This had the entire class researching and digging out information from Google and a case study on it was made in a short while. In fact there is a chapter in my book on this and it was documented by one of the students. 

So when such instances happen it improves both the attendance and attention span of the students as they were coming back with a lot more questions to fuel their inquisitive minds.

So all this put together made me realize that my information was adding value to the students. In the quest to do something meaningful and make a difference, I decided to write and that's how I progressed towards writing.

Your book underlines the theme of connecting with consumers the SRK way. What made you choose an Indian actor as the backdrop for your book? Did you personally get to meet him?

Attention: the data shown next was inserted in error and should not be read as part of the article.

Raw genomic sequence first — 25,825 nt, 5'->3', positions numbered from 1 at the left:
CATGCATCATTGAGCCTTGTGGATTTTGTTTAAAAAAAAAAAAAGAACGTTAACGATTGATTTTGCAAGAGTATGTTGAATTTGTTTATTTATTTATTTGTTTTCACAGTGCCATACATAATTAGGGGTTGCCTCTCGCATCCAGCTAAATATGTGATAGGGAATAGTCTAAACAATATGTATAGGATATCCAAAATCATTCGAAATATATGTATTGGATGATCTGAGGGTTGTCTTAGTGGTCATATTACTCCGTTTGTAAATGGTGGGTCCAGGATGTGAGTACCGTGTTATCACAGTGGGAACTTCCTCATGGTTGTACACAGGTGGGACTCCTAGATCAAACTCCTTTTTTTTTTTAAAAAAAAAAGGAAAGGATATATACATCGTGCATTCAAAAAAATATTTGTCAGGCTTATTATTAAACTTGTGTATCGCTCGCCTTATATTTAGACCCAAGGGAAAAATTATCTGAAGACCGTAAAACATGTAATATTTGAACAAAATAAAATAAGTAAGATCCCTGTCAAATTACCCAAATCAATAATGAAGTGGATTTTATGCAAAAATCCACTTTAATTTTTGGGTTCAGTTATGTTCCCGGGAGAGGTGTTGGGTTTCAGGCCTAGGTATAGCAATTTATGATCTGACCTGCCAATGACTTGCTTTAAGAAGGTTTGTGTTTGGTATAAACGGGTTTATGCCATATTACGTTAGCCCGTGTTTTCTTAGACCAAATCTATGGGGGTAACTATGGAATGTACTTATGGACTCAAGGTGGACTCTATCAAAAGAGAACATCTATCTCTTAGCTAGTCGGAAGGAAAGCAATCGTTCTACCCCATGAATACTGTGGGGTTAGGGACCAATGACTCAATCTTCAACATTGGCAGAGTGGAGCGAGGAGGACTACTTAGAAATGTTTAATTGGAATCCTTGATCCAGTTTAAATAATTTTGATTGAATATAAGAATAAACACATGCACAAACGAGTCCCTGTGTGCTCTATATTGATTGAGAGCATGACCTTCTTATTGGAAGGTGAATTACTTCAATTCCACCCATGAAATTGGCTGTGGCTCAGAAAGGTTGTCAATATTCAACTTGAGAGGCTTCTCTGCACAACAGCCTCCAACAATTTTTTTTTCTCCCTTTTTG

I have been a huge fan of the actor right from his Fauji days and have followed him closely. As I matured from a fan girl to an adult, I often wondered as to why I or so many other people are such huge fans of his?

Actors age over a period of time and lose their sheen. A lot of ardent fans of Amitabh Bachchan lost interest in him once he turned 50. However, here was a person whom fans still adored despite so many years and especially with the new breed of actors, who probably are a more attractive lot, coming in. It was interesting to understand what SRK had done in order to still retain his undying popularity.

The fact remains that from scratch, he has grown to become somebody who had broadened his fan base on international shores as well. That's what makes his story a lot more intriguing. Unfortunately I haven't had the opportunity to meet him.